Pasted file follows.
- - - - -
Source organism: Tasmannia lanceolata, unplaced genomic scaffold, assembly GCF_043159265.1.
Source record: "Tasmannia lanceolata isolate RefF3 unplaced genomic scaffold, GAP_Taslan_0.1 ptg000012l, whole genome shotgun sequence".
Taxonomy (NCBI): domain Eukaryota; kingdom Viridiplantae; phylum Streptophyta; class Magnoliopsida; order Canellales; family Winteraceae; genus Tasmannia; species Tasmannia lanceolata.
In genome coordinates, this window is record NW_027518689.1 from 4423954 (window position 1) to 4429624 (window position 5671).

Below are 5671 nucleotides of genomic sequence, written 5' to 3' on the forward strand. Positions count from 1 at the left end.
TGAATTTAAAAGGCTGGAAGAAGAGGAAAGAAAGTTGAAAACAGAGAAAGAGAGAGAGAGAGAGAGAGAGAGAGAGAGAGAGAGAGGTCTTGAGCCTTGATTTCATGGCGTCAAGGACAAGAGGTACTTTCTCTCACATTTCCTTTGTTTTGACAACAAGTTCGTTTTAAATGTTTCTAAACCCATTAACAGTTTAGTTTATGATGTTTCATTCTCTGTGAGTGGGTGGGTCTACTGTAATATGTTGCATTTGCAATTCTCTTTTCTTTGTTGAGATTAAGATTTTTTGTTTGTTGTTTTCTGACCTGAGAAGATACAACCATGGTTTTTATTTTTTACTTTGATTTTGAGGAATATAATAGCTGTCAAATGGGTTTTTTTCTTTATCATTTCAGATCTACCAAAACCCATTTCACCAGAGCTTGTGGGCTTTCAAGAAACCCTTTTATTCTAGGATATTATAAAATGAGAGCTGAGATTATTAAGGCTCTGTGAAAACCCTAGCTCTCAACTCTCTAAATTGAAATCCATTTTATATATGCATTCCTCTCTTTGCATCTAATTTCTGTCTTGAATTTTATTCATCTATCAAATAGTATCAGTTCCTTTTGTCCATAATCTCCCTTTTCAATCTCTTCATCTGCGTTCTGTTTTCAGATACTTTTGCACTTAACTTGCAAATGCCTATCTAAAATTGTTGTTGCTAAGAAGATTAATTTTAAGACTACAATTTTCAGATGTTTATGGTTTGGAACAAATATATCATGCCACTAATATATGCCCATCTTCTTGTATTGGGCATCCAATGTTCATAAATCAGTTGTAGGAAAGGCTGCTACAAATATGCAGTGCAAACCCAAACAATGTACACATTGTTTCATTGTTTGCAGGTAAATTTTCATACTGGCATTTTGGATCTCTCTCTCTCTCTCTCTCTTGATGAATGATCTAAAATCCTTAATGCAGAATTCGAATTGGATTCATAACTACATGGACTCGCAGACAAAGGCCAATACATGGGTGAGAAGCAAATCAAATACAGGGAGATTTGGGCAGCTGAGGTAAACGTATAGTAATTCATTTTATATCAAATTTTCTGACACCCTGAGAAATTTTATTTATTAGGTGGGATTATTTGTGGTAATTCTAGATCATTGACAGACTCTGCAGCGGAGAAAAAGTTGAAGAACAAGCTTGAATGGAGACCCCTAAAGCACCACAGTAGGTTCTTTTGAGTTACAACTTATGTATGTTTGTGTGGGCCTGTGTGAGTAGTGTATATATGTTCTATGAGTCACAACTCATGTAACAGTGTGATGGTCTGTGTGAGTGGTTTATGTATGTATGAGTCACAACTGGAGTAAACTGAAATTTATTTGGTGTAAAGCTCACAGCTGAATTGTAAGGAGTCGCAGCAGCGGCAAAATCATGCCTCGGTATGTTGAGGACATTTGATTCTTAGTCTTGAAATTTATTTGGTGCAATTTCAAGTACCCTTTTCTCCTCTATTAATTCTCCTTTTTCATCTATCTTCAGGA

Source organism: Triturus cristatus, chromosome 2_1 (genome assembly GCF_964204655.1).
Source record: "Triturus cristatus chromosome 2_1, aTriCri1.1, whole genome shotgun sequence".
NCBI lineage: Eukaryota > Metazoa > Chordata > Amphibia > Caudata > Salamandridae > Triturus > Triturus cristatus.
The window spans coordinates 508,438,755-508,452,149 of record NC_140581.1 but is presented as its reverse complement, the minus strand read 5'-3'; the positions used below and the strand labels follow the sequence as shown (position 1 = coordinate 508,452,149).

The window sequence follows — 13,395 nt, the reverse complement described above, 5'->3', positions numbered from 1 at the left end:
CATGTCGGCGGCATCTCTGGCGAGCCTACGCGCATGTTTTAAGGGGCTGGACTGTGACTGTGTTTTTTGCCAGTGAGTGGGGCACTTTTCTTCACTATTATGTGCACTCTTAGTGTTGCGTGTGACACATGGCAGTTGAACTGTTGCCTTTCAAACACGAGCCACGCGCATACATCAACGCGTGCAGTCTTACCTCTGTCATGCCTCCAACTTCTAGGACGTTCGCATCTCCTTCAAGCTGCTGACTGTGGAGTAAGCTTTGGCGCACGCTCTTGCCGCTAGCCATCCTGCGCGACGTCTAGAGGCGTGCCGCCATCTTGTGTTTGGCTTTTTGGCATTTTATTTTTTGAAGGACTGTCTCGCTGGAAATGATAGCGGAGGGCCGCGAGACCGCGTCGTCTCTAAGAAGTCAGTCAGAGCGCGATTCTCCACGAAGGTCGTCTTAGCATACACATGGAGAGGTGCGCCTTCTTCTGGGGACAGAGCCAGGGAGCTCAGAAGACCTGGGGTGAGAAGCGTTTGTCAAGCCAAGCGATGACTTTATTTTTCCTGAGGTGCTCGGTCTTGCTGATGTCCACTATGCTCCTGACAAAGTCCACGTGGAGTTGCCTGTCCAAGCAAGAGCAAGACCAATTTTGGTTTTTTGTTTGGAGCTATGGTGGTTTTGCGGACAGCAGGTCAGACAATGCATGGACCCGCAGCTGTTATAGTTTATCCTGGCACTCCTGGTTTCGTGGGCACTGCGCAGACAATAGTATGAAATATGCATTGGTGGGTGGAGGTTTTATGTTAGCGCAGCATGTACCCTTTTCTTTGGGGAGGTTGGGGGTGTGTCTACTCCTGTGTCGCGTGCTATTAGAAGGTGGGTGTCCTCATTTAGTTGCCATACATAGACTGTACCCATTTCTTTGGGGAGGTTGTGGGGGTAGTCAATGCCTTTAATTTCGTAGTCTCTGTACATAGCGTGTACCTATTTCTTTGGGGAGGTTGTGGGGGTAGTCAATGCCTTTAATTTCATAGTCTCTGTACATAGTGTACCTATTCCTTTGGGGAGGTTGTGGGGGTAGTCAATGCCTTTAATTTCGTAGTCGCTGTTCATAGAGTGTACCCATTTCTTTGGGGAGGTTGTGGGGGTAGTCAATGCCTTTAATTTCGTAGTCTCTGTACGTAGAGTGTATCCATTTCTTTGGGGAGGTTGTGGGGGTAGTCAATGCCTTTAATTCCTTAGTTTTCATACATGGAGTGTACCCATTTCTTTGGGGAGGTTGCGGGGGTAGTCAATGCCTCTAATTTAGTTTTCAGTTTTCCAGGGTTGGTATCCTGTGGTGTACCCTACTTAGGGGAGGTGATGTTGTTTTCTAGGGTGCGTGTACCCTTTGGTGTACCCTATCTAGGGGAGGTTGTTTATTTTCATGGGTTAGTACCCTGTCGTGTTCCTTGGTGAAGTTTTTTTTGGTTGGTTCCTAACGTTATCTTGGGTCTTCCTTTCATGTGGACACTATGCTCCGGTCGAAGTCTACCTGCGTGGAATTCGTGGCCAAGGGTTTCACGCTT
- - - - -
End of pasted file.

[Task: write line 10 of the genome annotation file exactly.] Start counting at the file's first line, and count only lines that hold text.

The window spans coordinates 508,438,755-508,452,149 of record NC_140581.1 but is presented as its reverse complement, the minus strand read 5'-3'; the positions used below and the strand labels follow the sequence as shown (position 1 = coordinate 508,452,149).